Sarah Coles

Green September


Why do people claim there’s no colour when there’s every shade of green around?  Just look!  True, there’s less variety – the buttercup leaves of Gleditsia triacanthos are now greened up with chlorophyll, and the golden Sambucus is mottled like a snakeskin, and the pale felted leaves of my whitebeam curl brown at the edges, but the others!  The Sophora (the Chinese Scholar’s Tree – love that name) is still a dainty umbrella of lozenges, and the marbled leaves of the cyclamen Neapolitan spread in little fringed circles under the trees beneath pink and white flowers.

Beneath its ripening fruit the fig leaves are sturdy, looking as though they will withstand winter’s frost.  Of course they won’t.  Why in the old days were they used to lend modesty to male nudes when IMG_3699their very size and shape provoke dreams of what they hide?  Heroic nudity was all the rage in classical times, then obliterated by  Christianity then brought back with a fig leaf in the renaissance.

I could go on and on.  The variegated Cornus, the yellow Choisya, and that golden stripy grass Hakonechloa Aureola (had to look it up to spell) (called it Japanese Forest grass said a Twitter follower) the ferns, the herbs!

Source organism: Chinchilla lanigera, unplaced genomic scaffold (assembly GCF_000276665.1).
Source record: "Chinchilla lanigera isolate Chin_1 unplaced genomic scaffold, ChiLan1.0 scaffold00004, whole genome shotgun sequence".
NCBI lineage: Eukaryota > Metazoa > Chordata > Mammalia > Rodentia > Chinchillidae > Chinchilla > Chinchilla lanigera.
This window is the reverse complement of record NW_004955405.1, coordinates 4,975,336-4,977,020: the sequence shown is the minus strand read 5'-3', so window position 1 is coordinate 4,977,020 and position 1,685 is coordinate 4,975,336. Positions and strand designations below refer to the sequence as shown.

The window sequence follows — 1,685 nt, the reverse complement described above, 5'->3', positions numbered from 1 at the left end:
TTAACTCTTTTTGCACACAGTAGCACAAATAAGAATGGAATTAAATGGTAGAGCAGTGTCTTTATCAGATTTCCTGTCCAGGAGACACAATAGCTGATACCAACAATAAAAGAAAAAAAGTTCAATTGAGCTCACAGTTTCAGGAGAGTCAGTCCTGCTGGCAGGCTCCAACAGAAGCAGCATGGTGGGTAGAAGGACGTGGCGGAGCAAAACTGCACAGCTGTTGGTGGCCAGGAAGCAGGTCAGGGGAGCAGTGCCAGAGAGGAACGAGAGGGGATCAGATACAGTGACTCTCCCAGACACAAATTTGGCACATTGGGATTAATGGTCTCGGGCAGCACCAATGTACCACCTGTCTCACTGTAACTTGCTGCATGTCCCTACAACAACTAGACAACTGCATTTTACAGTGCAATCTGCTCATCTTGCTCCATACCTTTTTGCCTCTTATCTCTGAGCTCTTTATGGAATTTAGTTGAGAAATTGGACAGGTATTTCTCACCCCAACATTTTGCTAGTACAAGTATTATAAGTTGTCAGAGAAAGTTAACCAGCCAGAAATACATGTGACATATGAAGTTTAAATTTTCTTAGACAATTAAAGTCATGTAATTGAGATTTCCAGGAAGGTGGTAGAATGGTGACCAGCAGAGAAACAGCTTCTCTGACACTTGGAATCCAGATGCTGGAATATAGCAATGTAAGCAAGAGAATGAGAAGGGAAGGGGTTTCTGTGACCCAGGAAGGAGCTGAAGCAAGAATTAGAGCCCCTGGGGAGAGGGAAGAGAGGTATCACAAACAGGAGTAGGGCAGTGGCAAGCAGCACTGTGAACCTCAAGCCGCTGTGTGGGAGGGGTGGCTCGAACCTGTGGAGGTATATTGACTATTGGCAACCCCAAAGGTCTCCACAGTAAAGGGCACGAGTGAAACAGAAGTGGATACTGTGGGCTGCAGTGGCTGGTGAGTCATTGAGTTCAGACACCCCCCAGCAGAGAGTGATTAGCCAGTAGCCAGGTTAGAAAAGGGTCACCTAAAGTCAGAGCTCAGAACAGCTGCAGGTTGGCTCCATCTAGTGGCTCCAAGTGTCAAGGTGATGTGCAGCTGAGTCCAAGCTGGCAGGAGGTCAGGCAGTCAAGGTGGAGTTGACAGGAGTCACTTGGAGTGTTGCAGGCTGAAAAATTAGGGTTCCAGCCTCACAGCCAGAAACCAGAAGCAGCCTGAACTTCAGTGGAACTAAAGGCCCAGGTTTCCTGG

The Fatsia japonica like some multifingered goddess, Green Tara maybe, is glossy.  When I planted two – from Homebase – I had no idea they would thrive in dry chalky soil.  The gold and green ivy I planted years ago to stabilize the dirt walls of the hole where the greenhouse was placed has romped everywhere.  Ordinary ivy grows on the birch – I pull it back every so often to reveal the white bark, with a giant metal spider from Chelsea.  Sometimes I find a green shield bug, translucent jade and so exquisite it could be worn on the lapel.  The lacy leaves of the Sambucus IMG_3682Black Lace are black slate, and dense, no light shows through them.  The yucca brandishes its gold and green swords, a distant focal point all year.

Some of the above will soon vanish, as will I suppose the ghostly leaves of the white lamium (I got it from the WI market, ground cover in shade, the lamium Hermanns Pride, and the purple leaved selfheal.  Persicaria Red Dragon, khaki yellow with red veins, is splendid now, as is the the dwarf sumach – yes it does sucker but not badly.  In the frost it will flare like fire, IMG_3681then fall in dark ash to the ground.



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